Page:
1992 is similar to 1991 in that you’ve got the full board game which isn’t numbered but proudly proclaims is limited to 125,000 copies.

1992 Classic - [Base] #102 - Bernie Williams - Courtesy of COMC.com

1992 Classic – [Base] #102 – Bernie Williams – Courtesy of COMC.com

This is also referred to as “Collector’s Edition”, “Base” or “Game”.

In addition, there are two Update/Travel sets, the Series 1 white set…

…and the Series 2 red/blue set

The final Classic set in 1993 has just one travel-esque set numbered from T1 to T99.

So that’s my rundown of the 1987-1993 Classic sets as I currently understand them.  The way things have been going with this post, I’m going to publish it and then learn a few more new facts about these sets.

These cards strike me as something that generally appeals to player and team collectors, but I could be wrong about that. Does anybody have complete sets that they own because they like them and not just because they got them for next to nothing at a card show (something I’ve seen numerous times before).

Has anybody actually played the game?

8 thoughts on “A Classic Case Of Confusion 

  1. I like the sets, and I think I have a few, but at the same time I bought them just because they were cheap. They’re an interesting novelty but not special enough in the past to be worth chasing. I think it would be fun to get them all now and try playing the game, or at least checking my trivia knowledge.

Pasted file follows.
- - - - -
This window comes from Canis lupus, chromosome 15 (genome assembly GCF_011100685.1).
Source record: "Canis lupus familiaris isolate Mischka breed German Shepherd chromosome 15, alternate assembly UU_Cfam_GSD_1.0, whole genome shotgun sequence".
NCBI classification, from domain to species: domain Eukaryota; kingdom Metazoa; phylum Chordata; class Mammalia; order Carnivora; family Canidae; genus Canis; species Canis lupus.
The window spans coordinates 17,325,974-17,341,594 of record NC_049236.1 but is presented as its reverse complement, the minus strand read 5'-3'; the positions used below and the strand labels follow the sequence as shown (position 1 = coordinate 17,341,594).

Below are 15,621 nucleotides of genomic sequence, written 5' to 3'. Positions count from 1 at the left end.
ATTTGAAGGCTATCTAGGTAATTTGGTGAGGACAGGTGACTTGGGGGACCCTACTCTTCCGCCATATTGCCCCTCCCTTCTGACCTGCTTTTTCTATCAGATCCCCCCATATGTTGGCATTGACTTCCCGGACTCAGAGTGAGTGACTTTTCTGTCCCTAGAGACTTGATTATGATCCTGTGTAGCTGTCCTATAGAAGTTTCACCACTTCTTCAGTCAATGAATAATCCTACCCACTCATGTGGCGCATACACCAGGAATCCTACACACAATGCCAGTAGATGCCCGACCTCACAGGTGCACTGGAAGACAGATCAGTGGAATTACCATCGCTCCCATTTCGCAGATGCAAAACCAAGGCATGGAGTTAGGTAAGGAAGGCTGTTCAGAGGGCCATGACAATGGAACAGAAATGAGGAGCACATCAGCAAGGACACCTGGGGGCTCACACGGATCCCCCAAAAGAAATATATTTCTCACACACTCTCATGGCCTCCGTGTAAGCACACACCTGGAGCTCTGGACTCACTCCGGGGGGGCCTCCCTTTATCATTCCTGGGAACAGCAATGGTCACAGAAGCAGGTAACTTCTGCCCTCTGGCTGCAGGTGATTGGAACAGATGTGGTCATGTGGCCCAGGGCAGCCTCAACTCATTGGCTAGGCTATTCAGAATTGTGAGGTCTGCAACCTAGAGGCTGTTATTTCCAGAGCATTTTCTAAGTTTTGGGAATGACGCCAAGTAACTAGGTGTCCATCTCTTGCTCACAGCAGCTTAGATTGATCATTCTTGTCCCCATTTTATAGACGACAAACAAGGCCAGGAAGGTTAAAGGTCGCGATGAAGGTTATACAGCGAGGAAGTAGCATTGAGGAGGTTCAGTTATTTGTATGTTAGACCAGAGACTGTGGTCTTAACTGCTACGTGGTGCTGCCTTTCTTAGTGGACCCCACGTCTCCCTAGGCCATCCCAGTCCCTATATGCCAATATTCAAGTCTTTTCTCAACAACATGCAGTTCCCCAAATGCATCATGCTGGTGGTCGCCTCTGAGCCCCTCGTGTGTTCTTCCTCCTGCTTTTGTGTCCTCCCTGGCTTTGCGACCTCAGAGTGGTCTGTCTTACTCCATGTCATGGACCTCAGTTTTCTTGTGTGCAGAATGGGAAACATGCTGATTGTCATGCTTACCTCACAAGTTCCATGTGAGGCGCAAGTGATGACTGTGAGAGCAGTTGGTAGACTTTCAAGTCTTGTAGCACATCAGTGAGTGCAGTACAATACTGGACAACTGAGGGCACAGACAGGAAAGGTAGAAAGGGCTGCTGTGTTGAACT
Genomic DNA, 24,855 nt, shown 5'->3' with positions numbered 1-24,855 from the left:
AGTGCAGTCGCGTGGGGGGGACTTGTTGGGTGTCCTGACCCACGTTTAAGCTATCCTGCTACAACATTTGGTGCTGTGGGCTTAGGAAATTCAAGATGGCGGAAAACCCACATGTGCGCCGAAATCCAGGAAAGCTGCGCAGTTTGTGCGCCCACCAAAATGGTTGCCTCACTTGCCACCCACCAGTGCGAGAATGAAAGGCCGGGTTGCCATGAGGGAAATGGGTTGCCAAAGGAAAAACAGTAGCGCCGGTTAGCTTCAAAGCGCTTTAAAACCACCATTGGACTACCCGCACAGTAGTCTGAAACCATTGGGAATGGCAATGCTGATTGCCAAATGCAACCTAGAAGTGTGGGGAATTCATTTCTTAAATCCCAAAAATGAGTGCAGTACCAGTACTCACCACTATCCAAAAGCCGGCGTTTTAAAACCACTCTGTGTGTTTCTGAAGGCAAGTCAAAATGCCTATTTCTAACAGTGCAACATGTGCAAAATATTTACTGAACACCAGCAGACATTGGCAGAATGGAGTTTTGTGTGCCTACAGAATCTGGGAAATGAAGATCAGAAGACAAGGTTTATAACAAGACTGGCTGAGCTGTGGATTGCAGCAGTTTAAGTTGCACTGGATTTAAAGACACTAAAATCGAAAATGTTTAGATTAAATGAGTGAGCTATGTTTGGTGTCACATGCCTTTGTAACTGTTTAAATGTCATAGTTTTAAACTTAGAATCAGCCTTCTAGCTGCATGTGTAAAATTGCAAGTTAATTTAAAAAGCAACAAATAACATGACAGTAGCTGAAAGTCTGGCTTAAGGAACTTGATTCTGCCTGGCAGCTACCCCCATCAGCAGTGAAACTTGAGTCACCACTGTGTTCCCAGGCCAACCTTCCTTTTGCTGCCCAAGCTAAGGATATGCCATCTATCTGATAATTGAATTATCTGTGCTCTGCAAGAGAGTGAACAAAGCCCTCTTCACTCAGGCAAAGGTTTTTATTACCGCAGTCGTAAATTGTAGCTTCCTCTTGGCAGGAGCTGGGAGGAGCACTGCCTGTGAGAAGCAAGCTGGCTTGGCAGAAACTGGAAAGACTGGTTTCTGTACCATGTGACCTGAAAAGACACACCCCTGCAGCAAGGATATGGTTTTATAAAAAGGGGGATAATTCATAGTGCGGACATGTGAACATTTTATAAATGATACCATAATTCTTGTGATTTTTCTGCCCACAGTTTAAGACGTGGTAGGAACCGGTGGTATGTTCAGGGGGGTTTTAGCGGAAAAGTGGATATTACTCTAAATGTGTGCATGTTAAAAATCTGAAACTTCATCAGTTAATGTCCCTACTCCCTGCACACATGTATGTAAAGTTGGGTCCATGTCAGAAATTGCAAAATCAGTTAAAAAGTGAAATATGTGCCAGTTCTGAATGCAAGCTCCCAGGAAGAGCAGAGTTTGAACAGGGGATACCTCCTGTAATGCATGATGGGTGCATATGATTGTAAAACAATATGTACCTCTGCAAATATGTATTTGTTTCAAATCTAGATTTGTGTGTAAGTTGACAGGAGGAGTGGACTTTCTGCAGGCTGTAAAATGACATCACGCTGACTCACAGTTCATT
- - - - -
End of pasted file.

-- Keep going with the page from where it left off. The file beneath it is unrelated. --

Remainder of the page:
2. Wow, that was a heck of a rabbit hole you went down. Well done. I have a handful of Classics here and there but I sure don’t remember many of the sets you turned. I remember Classics as being on the same card show tables where you found stacks of Broders and those plastic player phone, beanie dolls, and player ‘credit cards’. Some “dealers” jumped into the hobby and specialized in semi-legit collectibles.

    • I walked past those cheap sets countless times at shows, myself. Now I’m starting to think it might be easier and cheaper to buy those sets the next time I’m at a show, keep just the cards I want and find new homes for the rest, rather than tracking down singles.

  3. Wow that PWE led to some serious research!

    I will sometimes look for cheap copies of these cards on COMC (which is where that RIpken came from), and have also grabbed a couple of full sets from dollar boxes (which is how the Ripken became a dupe, haha). As far as cheaper cards go the Classic releases are actually somewhat interesting in my opinion, worth picking up if you can find them on the cheap. I’m bookmarking this post for sure!

  4. I picked up a bunch of those 1988 Blues from a dime box over the weekend. Memories!

    I’m doing a “Dime Box Buy of the Day” on my blog, so I will have to go pull one of them and post soon.

    -kin (ifeellikeacollectoragain.blogspot.com)

  5. Confusing to say the least. Terrific research! Worth bookmarking for future reference. I’m not a big 90’s guy so I doubt if I have more than a few of them. I definitely agree that collectors from this era would pick them up for player collections.

  6. Never played the game, but I have a handful of the cards (and maybe a set or two laying around). Great job on the research. I’m going to bookmark this page and use it as a resource from this point on.